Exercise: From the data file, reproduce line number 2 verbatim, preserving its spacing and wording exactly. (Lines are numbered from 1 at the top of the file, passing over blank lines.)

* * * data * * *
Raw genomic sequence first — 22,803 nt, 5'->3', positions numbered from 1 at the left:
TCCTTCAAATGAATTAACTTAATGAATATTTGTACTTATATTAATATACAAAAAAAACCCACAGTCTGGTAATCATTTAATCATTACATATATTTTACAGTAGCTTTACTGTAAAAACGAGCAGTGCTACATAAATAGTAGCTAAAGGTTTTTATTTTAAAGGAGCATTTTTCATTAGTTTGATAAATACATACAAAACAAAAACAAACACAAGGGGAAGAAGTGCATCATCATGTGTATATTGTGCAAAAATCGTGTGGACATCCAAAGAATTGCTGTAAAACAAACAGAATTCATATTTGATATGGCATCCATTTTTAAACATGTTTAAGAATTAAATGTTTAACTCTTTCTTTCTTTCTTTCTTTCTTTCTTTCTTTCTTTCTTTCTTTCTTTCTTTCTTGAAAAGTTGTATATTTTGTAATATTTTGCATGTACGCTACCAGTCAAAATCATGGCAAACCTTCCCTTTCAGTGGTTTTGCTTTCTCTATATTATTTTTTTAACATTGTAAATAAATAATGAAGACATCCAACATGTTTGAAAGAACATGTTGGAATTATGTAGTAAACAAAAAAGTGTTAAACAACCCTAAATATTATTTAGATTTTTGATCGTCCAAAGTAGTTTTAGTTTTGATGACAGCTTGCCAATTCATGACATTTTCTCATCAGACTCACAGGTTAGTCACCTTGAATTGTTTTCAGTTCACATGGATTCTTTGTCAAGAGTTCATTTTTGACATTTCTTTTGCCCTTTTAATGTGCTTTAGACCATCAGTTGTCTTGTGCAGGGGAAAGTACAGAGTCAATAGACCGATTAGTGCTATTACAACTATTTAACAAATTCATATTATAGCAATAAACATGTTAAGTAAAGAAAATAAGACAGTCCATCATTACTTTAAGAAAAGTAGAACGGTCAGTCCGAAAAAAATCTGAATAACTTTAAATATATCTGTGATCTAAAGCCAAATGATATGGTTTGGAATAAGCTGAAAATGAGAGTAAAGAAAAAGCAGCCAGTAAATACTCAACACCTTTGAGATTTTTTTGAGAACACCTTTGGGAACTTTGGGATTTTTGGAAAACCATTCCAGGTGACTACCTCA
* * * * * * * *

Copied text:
TCCTTCAAATGAATTAACTTAATGAATATTTGTACTTATATTAATATACAAAAAAAACCCACAGTCTGGTAATCATTTAATCATTACATATATTTTACAGTAGCTTTACTGTAAAAACGAGCAGTGCTACATAAATAGTAGCTAAAGGTTTTTATTTTAAAGGAGCATTTTTCATTAGTTTGATAAATACATACAAAACAAAAACAAACACAAGGGGAAGAAGTGCATCATCATGTGTATATTGTGCAAAAATCGTGTGGACATCCAAAGAATTGCTGTAAAACAAACAGAATTCATATTTGATATGGCATCCATTTTTAAACATGTTTAAGAATTAAATGTTTAACTCTTTCTTTCTTTCTTTCTTTCTTTCTTTCTTTCTTTCTTTCTTTCTTTCTTTCTTGAAAAGTTGTATATTTTGTAATATTTTGCATGTACGCTACCAGTCAAAATCATGGCAAACCTTCCCTTTCAGTGGTTTTGCTTTCTCTATATTATTTTTTTAACATTGTAAATAAATAATGAAGACATCCAACATGTTTGAAAGAACATGTTGGAATTATGTAGTAAACAAAAAAGTGTTAAACAACCCTAAATATTATTTAGATTTTTGATCGTCCAAAGTAGTTTTAGTTTTGATGACAGCTTGCCAATTCATGACATTTTCTCATCAGACTCACAGGTTAGTCACCTTGAATTGTTTTCAGTTCACATGGATTCTTTGTCAAGAGTTCATTTTTGACATTTCTTTTGCCCTTTTAATGTGCTTTAGACCATCAGTTGTCTTGTGCAGGGGAAAGTACAGAGTCAATAGACCGATTAGTGCTATTACAACTATTTAACAAATTCATATTATAGCAATAAACATGTTAAGTAAAGAAAATAAGACAGTCCATCATTACTTTAAGAAAAGTAGAACGGTCAGTCCGAAAAAAATCTGAATAACTTTAAATATATCTGTGATCTAAAGCCAAATGATATGGTTTGGAATAAGCTGAAAATGAGAGTAAAGAAAAAGCAGCCAGTAAATACTCAACACCTTTGAGATTTTTTTGAGAACACCTTTGGGAACTTTGGGATTTTTGGAAAACCATTCCAGGTGACTACCTCA